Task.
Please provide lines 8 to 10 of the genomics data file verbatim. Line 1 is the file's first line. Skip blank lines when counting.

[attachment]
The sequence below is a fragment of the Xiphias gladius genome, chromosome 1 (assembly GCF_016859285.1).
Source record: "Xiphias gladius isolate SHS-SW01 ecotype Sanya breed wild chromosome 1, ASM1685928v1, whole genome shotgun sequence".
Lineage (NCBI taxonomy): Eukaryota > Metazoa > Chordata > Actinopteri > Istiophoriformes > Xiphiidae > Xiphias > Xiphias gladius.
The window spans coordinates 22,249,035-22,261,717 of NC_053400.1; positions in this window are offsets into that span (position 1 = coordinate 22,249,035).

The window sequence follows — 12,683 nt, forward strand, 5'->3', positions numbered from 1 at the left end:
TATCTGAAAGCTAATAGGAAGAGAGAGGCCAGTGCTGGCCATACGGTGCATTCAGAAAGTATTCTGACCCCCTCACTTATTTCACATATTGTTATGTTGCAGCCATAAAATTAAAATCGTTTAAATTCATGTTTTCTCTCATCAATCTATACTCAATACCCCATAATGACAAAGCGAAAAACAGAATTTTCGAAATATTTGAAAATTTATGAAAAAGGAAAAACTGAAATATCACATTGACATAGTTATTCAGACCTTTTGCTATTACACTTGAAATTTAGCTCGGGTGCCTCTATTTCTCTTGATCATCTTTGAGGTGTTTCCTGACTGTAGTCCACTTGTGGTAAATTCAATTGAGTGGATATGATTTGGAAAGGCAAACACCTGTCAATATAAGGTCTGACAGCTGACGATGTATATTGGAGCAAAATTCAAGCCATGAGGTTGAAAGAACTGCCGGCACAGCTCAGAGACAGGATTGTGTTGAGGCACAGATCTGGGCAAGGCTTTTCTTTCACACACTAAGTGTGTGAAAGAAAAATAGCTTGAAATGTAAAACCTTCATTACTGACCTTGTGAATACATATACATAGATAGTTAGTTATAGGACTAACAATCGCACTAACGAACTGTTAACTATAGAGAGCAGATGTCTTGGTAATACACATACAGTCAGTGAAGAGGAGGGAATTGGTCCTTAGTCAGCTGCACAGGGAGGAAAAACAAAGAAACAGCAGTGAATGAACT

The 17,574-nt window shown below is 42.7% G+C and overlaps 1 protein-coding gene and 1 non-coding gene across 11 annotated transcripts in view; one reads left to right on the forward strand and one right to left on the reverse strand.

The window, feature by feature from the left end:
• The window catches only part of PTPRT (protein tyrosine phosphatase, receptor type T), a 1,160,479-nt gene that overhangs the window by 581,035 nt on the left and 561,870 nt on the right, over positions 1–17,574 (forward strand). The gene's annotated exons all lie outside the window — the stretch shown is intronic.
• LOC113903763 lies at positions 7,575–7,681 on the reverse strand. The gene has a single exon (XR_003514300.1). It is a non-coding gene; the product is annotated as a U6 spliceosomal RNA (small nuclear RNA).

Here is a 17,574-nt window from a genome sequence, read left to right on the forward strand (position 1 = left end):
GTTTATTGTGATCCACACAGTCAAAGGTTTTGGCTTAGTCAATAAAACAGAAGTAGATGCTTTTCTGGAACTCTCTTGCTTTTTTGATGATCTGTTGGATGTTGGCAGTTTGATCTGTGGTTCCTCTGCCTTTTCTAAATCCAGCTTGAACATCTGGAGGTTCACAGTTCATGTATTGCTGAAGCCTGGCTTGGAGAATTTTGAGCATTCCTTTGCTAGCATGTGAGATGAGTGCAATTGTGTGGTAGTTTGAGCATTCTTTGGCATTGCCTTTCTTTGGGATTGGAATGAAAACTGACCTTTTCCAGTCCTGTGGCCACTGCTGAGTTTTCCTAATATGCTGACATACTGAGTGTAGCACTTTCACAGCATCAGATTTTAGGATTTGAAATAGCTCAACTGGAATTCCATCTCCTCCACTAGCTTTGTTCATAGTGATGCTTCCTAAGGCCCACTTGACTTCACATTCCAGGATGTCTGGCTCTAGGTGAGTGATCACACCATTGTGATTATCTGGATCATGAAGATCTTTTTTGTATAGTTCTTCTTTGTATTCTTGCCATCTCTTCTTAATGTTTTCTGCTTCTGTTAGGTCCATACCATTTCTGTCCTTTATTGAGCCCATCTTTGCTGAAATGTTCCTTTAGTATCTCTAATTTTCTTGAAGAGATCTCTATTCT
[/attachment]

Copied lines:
The window, feature by feature from the left end:
• The window catches only part of PTPRT (protein tyrosine phosphatase, receptor type T), a 1,160,479-nt gene that overhangs the window by 581,035 nt on the left and 561,870 nt on the right, over positions 1–17,574 (forward strand). The gene's annotated exons all lie outside the window — the stretch shown is intronic.
• LOC113903763 lies at positions 7,575–7,681 on the reverse strand. The gene has a single exon (XR_003514300.1). It is a non-coding gene; the product is annotated as a U6 spliceosomal RNA (small nuclear RNA).